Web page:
AG_trilobite-camera

Trilobite Camera Lens That Can Focus Up Close And Far Away At The Same Time.

The large depth of field helps recover distance information from a single image.

The now extinct trilobite Dalmanitina socialis had a superior version 400 million years before the founding father produced bifocals (SN: 2/2/74). The marine animal could not only see things close up and far away, but it could also see both distances in focus at the same time, a skill that most eyes and cameras lack.

A new sort of camera now observes the world through the eyes of this trilobite. Researchers write in Nature Communications on April 19 that the camera, inspired by D. socialis’ eyes, can simultaneously focus on two spots anywhere between three millimeters and nearly two kilometers distant.

“In optics, there was a problem,” says Amit Agrawal, a physicist at the National Institute of Standards and Technology in Gaithersburg, Md. If you wanted to focus a single lens to two different points, you just simply could not do it, he says.

Agrawal reasoned that if a camera could see like a trilobite, it could record high-quality photographs with greater depths of field. The relatively new technique of light-field photography, which utilizes several tiny lenses to make 3-D photographs, requires a large depth of field – the gap between the closest and farthest spots that a camera can bring into focus.

AG_trilobite-camera
AG_trilobite-camera

The scientists created a metalens, a flat lens made up of millions of different-sized rectangular nanopillars arrayed like a cityscape — if skyscrapers were one-hundredth the width of a human hair. Because of their structure, size, and organization, the nanopillars behave as impediments that bend light in diverse ways. The researchers adjusted the pillars such that some light passed through one part of the lens while others passed through the other, resulting in two distinct focal points.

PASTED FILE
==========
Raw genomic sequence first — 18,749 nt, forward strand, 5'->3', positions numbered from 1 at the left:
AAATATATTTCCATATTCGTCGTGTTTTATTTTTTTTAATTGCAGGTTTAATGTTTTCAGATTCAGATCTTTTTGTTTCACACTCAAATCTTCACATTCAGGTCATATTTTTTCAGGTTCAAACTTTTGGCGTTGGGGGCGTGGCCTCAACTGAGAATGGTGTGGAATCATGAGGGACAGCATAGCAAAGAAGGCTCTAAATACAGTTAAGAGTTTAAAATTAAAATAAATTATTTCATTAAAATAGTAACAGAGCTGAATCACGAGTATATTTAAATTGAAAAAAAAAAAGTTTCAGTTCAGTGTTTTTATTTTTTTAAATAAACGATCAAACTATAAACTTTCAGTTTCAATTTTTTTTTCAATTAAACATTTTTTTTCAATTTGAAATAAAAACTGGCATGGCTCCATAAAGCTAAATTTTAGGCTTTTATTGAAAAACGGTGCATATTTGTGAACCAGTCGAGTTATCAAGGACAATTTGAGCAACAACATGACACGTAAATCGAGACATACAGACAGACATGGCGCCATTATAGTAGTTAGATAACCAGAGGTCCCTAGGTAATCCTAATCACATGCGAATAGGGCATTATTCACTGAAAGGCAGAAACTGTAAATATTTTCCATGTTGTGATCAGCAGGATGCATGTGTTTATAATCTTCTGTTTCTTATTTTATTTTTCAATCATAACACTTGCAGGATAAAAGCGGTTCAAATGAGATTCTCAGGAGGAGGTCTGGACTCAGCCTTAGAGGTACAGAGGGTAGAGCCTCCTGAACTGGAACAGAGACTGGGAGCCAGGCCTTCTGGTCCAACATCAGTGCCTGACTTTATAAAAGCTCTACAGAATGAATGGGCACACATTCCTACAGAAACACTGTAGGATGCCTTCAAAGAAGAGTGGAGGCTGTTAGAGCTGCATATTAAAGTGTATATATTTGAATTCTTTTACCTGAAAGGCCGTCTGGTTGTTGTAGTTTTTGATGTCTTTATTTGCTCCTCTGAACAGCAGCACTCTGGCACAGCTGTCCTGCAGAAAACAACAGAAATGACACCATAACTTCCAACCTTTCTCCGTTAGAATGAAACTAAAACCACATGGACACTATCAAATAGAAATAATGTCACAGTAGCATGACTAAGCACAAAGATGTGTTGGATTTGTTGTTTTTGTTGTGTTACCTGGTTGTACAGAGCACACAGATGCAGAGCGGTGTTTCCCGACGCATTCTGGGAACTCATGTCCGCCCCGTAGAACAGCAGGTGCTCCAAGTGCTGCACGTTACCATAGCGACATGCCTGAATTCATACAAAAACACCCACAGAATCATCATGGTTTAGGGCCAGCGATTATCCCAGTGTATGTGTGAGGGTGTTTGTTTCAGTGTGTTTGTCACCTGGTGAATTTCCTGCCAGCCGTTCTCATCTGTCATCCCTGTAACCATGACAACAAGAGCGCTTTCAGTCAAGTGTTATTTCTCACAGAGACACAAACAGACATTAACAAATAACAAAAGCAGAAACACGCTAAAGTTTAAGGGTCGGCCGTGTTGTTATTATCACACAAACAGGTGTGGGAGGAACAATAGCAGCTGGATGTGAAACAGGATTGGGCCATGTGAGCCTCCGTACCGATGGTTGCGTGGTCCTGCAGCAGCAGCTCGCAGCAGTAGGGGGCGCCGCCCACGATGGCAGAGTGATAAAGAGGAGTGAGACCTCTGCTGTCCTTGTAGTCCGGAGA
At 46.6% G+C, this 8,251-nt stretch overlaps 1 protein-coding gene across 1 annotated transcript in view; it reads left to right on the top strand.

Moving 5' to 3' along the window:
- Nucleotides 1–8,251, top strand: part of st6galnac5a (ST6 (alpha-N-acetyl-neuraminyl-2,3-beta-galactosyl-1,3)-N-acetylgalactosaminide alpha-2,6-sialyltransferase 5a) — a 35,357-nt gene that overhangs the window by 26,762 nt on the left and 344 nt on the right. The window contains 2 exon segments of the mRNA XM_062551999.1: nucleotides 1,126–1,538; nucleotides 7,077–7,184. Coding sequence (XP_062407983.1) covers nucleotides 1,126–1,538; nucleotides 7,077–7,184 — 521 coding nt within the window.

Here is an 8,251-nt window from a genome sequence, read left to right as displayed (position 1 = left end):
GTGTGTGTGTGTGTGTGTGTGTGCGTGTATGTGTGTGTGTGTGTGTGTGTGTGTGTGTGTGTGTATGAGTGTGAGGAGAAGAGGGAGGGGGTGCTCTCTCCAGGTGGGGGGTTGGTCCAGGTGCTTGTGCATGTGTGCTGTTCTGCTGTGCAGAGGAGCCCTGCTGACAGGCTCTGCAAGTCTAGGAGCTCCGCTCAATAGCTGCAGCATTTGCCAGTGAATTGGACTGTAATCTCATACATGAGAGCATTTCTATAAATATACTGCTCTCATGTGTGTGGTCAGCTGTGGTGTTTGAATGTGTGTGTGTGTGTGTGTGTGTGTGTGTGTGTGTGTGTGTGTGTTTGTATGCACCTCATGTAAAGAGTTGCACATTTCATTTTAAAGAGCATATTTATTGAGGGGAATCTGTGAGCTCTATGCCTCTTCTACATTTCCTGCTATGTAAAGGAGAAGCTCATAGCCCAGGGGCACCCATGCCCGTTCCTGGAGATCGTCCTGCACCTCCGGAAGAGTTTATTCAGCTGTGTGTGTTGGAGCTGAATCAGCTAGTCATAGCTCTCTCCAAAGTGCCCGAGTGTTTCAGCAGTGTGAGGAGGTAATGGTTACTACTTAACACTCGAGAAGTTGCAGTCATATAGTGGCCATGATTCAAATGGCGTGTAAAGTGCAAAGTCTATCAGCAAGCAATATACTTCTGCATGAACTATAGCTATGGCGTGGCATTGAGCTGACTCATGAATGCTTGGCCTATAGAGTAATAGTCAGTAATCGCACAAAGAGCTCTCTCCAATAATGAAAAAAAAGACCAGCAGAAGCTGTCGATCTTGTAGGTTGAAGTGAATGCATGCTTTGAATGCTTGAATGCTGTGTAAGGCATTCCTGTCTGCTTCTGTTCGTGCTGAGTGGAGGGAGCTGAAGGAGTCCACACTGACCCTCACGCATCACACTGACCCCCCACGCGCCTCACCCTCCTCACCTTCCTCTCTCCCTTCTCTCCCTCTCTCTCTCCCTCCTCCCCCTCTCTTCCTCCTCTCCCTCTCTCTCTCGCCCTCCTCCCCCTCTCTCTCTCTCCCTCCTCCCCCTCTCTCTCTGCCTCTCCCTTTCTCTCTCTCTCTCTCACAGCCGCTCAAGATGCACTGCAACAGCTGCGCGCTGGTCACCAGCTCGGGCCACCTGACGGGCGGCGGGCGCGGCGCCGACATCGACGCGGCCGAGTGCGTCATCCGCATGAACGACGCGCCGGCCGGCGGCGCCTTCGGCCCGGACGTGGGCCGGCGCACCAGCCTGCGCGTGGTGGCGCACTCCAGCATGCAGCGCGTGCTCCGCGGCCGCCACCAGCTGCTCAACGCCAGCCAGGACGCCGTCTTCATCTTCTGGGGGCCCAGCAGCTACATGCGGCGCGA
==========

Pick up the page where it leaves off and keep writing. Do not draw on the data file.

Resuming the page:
To use the device in a light-field camera, the team then built an array of identical metalenses that could capture thousands of tiny images. When combined, the result is an image that’s in focus close up and far away, but blurry in between. The blurry bits are then sharpened with a type of machine learning computer program.

Achieving a large depth of field can help the program recover depth information, says Ivo Ihrke, a computational imaging scientist at the University of Siegen in Germany who was not involved with this research. Standard images don’t contain information about the distances to objects in the photo, but 3-D images do. So the more depth information that can be captured, the better.

The trilobite approach isn’t the only way to boost the range of visual acuity. Other cameras using a different method have accomplished a similar depth of field, Ihrke says. For instance, a light-field camera made by the company Raytrix contains an array of tiny glass lenses of three different types that work in concert, with each type tailored to focus light from a particular distance. The trilobite way also uses an array of lenses, but all the lenses are the same, each one capable of doing all the depth-of-focus work on its own — which helps achieve a slightly higher resolution than using different types of lenses.

Regardless of how it’s done, all the recent advances in capturing depth with light-field cameras will improve imaging techniques that depend on that depth, Agrawal says. These techniques could someday help self-driving cars to track distances to other vehicles, for example, or Mars rovers to gauge distances to and sizes of landmarks in their vicinity.

Source: ScienceNews

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